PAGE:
What do customers want?

Supported by Greenhaven Road Capital, finding value off the beaten path.

A business succeeds when it creates sustainable profits by serving customers. Sustainable profits come from LTV, CAC, and making the trains run on time. Serving customers comes from figuring out what people want (or will want) and providing it.

We guessed in the Restaurant post and podcast that food quality past a point doesn’t matter. A rare few dine for the sublime. Most people hire a restaurant to have a good time. This is something the beer brands have done quite well. In Knoedelseder’s  Bitter Brew, he writes about Anheuser-Busch:

“It all went back to the beginning, when his grandfather Adolphus first explained to his new partner and father-in-law, Eberhard Anheuser, that their business was not just making beer. ‘Making friends is our business,’ he said. Gussie had made that his motto; rarely did he go a day without uttering it.”

Ron Shaich of Panera was probably the most persistent person we’ve profiled. When he started selling cookies out of a small urban storefront he started with the Tollhouse recipe off the bag then asked people what they liked or didn’t.

Then when Shaich started selling bread and baked goods he asked why people had their orders sliced. “You didn’t have to be a Harvard MBA to say, the real thing here is that the baguette is not the end, it’s the platform to sell sandwiches. My whole view of business is that if you really focus on listening and seeing you’ll learn amazing things.”

Thanks to technology there are other ways to ‘talk to your customers’. Michael Smith is a researcher at Carnegie Mellon and advisors to technology and media companies said this:

“The advantage Netflix got was from using its data was to do something that no traditional broadcast network could replicate. Netflix’s advantage didn’t come from knowing how many fans of Kevin Spacey were in the audience. Netflix’s advantage came from knowing exactly who they were as individuals and promote content to them directly based on their individual preferences.”

Netflix, we don’t think, uses data to dictate the creative aspect. Instead, they use a decentralized command. Ted Sarandos told Marc Andreessen “We’re way better off taking someone’s creative vision and putting it through the service than us trying to go in and retool it.”

That is, Netflix listens to the customers to a point. They do not, we think, dictate direction with data. “At the end of the day if the creator says, ‘That’s my show.’ we put it up.” Sarandos added, there’s an audience for everything.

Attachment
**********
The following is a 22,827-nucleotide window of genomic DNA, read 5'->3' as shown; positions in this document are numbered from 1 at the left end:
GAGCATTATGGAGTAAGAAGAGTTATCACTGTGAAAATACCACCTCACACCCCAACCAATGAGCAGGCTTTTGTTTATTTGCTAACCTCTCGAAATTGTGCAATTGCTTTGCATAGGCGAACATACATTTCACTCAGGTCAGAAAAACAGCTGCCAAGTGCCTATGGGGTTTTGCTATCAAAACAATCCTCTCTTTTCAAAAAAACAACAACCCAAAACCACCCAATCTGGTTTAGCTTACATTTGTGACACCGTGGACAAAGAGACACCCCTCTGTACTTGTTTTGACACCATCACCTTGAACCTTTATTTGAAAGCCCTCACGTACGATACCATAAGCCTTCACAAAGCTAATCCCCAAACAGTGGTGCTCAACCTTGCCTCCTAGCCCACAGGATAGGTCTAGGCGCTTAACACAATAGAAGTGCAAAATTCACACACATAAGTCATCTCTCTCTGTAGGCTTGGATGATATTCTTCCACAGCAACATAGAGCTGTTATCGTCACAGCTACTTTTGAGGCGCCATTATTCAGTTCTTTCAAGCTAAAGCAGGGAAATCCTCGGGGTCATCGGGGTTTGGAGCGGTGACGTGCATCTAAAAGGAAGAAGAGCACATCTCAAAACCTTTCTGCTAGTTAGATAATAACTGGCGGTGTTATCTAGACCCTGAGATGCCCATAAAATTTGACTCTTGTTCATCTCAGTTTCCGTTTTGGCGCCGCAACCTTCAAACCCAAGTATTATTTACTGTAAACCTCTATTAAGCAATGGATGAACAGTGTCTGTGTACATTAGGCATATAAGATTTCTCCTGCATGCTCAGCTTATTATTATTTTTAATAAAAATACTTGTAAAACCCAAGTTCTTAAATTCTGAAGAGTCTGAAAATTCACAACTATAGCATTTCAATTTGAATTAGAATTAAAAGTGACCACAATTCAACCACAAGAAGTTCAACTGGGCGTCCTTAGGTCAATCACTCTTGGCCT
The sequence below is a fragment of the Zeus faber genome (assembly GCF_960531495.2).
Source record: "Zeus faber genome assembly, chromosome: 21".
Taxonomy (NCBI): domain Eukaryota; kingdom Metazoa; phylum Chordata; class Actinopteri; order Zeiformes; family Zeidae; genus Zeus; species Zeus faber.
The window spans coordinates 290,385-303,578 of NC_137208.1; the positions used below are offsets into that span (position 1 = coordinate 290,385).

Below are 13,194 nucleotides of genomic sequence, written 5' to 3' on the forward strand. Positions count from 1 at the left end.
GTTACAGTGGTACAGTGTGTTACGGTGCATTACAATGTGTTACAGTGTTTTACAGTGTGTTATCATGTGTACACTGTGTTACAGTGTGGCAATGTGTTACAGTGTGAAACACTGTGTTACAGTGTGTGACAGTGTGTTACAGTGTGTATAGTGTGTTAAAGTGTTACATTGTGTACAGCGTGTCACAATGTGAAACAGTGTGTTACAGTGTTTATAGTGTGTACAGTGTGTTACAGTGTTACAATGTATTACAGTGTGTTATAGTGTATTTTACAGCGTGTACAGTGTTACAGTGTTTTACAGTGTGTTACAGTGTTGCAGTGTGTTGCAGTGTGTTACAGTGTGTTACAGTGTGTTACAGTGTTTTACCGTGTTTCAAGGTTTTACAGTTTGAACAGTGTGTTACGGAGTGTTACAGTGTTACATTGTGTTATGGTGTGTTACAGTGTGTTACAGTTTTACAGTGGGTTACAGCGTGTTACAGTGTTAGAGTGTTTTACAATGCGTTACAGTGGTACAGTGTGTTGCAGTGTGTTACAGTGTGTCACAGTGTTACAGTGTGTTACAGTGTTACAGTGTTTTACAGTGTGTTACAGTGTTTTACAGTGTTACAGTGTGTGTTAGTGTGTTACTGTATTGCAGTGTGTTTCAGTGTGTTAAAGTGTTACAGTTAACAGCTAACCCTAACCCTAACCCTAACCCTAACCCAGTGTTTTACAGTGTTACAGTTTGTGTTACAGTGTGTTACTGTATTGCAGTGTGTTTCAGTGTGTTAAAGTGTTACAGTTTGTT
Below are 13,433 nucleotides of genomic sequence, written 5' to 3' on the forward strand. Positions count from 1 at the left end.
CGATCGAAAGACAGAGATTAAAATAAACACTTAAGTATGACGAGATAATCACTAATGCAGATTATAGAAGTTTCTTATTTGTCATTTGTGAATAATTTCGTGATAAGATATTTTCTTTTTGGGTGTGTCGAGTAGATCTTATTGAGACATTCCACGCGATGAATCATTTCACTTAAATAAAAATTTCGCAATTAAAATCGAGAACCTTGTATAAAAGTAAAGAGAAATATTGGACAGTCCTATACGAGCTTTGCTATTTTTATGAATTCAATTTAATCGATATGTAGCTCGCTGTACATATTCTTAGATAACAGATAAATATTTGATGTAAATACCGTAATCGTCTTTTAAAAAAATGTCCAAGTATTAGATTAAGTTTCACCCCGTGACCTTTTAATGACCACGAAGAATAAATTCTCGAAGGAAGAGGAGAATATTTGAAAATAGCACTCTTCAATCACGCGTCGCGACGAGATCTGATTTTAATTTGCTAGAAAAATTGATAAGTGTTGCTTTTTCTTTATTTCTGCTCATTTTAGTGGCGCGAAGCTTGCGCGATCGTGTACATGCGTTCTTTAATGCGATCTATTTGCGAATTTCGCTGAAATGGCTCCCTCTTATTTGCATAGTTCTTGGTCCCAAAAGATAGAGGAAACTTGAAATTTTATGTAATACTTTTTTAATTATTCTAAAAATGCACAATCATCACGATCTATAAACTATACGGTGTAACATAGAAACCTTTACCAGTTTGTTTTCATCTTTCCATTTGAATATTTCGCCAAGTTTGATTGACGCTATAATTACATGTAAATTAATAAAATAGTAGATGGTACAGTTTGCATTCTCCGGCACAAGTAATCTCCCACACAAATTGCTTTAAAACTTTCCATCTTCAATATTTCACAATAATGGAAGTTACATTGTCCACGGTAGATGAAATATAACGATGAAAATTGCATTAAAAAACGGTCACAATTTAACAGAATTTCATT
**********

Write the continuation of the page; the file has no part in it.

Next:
Netflix creates digital content and targets viewers.

Buzzfeed creates digital content and targets consumers for physical products.

The Tasty One Top, Tasty Cookbook, (formerly) Homesick Candles, and Glam Spin are all physical products that came out of digital content. Head of product labs Ben Kaufman said, “In our research group at Buzzfeed we saw that a lot of people that consume lip gloss content are also consuming fidget spinner content.”

Consumers conversed with Buzzfeed with clicks. Buzzfeed listened and made products molded in those patterns.

Even when the ideas seemed silly. Kaufman thought the idea of combining lip gloss and fidget spinners was silly. But his team trusted the data (aka the consumer) and the product reached number seven on Sephora.

Ditto for the One Top. Before joining Buzzfeed Kaufman founded Quirky and describes it as a rollercoaster ride with big ups but bigger downs. He’d been burned by IOT devices, and the One Top was going to be an IOT device.

Kind of.

People opened a recipe in the app and then the One Top set the temperature and timer for each stage. Kaufman and his team partnered with GE for the device and sold out. Then Tasty partnered with Costco and doubled sales of their air fryer. Then Tasty partnered with Oster and sold out of their seven-minute grill.

Why can Tasty/Buzzfeed boost sales for Macy’s, GE, and Costco?

They know what customers want.

Our final example comes from Kai-Fu Lee who believes that China’s AI efforts will surpass the American ones. His case rests on two data points; China has more people, and what you say isn’t necessarily what you do.

Before AI we need better algorithms and better algorithms aren’t a quality problem, they’re a quantity problem. Simpler math with more people is better than fancier math on smaller data sets.

Chinese consumers are a huge data set and better connected to be counted. As Connie Chan of a16z has noted it’s a different structure. Lee said, “People’s spending patterns are so much more valuable than their clicking patterns.”

Rich Barton is the co-founder of Zillow and said that figuring out what customers want is both an art and a science. Businesses have to have empathy and listen to what people say. They have to ask questions that pass The Mom Test. Form a hypothesis from there, and said Barton, “we have tons of data on how (it’s) used and that’s where the science comes in.” 

 

Thanks for reading.

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